Between 1990 and 2002, enemy forces used three primary methods to attempt to destroy USAF aircraft over their territory: surface-to-air missiles (SAMs), antiaircraft artillery (AAA), and enemy aircraft. The most successful of these, by far, was the use of SAMs. Thirteen of the seventeen aircraft lost, or 76 percent, fell to missiles. Iraqi and Serbian forces launched a great variety of Soviet-designed SAMs at USAF aircraft, but only six types brought down any airplanes. The most successful of these was the SA-16 (NATO nickname: Gimlet), which destroyed four aircraft. A man-portable missile, it has the smallest warhead. Lacking much range, speed, or the ability to reach a high altitude, the Gimlet brought down no fighters.

Two enemy SAM types, the SA-6 (Gainful) and the SA-13 (Gopher) each shot down two USAF airplanes since 1990. Both are launched from vehicles capable of moving soon after firing, thus reducing their vulnerability to counterstrikes. An SA-6 destroyed an F-16 over Iraq in 1991. In 1995, Captain Scott OGrady, who was rescued after nearly a week eluding the enemy in the former Yugoslavia, also fell to an SA-6. Guided by radar, armed with a relatively large warhead, and with moderate range and altitude, the SA-6 is a formidable antiaircraft weapon.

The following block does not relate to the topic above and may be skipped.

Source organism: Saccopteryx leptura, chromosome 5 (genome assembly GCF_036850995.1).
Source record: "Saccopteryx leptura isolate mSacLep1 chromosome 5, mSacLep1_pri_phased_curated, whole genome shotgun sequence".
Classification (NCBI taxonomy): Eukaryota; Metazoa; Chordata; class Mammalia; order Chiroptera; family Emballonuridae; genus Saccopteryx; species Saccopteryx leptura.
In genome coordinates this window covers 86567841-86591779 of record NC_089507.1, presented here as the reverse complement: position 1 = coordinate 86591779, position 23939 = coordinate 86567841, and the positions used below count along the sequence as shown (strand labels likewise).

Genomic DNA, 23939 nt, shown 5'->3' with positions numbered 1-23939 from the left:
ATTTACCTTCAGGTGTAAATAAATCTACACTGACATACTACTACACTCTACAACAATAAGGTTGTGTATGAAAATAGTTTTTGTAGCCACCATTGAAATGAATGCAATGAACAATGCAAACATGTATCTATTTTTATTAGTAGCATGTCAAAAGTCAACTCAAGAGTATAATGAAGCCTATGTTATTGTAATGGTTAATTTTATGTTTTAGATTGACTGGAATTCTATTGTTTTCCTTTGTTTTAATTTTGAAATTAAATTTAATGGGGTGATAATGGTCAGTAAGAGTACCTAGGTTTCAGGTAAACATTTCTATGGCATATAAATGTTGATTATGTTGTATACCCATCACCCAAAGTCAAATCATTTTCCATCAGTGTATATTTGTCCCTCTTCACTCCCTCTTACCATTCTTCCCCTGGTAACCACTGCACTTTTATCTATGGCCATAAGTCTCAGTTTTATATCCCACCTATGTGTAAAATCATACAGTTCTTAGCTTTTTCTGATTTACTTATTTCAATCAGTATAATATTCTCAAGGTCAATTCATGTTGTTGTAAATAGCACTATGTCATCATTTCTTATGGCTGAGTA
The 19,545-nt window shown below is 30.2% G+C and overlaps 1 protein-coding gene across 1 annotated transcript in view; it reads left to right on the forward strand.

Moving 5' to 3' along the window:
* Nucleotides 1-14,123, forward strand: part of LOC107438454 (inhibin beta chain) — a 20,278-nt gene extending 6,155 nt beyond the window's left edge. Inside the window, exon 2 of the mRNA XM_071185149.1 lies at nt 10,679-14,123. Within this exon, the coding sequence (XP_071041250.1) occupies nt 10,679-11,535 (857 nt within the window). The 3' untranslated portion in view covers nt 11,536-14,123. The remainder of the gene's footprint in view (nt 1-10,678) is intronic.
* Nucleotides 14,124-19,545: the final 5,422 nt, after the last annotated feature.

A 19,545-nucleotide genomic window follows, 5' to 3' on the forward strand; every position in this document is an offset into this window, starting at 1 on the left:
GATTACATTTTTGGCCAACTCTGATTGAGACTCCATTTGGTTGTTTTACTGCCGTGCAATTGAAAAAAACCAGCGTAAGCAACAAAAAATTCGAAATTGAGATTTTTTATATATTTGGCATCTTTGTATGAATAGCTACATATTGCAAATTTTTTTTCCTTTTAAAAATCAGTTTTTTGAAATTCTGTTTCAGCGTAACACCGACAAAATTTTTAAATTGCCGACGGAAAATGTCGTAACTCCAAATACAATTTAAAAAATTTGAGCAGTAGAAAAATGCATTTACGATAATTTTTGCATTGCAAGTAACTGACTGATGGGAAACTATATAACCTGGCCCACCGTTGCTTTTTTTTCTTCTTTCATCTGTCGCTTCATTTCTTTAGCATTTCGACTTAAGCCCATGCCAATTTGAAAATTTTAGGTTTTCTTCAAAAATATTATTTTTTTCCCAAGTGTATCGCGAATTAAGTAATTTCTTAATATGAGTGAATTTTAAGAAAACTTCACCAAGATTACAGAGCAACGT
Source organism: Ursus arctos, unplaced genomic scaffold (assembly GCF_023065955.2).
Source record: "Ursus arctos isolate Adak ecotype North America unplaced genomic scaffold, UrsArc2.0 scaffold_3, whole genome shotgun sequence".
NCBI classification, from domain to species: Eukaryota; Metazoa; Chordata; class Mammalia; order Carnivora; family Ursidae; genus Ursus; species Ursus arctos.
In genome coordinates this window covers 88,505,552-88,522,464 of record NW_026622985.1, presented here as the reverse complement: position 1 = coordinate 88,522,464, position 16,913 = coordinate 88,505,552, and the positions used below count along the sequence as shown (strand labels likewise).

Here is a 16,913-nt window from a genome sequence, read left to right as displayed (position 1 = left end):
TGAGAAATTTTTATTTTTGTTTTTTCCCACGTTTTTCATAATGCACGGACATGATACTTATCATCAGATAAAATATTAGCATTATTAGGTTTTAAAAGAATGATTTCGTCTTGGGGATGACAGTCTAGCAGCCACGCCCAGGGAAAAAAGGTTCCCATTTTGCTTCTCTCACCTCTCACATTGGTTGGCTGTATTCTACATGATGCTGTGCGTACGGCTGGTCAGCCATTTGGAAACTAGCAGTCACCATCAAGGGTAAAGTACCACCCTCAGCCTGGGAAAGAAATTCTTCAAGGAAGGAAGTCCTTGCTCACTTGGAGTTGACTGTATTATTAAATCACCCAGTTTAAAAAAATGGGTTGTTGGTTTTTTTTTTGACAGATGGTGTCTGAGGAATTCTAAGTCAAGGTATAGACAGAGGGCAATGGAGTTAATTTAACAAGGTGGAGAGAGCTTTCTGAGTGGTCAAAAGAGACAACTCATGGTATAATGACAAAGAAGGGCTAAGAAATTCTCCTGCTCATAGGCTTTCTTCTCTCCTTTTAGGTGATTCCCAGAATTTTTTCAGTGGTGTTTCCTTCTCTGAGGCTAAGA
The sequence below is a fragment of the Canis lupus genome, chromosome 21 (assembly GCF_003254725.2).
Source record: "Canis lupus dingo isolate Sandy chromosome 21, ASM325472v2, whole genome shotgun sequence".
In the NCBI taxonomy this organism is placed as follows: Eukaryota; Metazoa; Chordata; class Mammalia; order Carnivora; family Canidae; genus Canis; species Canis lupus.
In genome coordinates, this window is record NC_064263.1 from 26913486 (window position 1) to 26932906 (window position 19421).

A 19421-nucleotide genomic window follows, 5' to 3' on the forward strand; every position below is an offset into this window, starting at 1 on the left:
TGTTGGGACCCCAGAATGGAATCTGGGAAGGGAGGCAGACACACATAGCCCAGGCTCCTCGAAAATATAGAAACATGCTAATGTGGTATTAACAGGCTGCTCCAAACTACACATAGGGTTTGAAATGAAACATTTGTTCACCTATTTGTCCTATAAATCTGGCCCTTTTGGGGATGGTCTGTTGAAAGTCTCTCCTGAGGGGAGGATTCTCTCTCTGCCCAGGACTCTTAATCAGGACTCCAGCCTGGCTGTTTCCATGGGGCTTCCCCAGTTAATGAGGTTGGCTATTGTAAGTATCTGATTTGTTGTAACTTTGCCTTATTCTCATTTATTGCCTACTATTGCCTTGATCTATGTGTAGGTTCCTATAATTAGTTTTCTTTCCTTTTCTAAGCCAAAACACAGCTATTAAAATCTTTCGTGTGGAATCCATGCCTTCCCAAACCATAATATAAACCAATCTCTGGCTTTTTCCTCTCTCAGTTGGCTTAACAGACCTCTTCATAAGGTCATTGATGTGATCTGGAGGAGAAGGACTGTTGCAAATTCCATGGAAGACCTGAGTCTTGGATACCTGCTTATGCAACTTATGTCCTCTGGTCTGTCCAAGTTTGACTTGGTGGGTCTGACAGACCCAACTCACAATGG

Russian Minister of Defense Igor Sergeyev announced that the F-117 stealth aircraft was brought down on 27 March 1999 by two SA-6 surface-to-air missiles. Yugoslav Air Force officials said that the F-117 was also hit by one AAM launched from a MiG fighter aircraft. The Pentagon confirmed that the F-117A was tracked by an unidentified ground radar and that two SAMs were fired at the aircraft. According to one report, during the 78 day campaign, Yugoslav ADF fired 673 SAM's - including 106 man-portable, 126 unidentified, 175 SA-3 and 266 SA-6 surface-to-air missiles at NATO aircraft flying `Allied Force' missions.

By the second day of Operation Odyssey Dawn on March 20th, 2011, coalition cruise missile strikes against selected air defense systems and facilities had been successful. Libya's fixed surface-to-air missile threat and early warning radars are gone. The threat that remained came from mobile surface-to-air missiles -- SA-6 and SA-8 systems -- as well as thousands of shoulder-fired SA-7 missile launchers.

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Page last modified: 10-08-2014 19:52:39 ZULU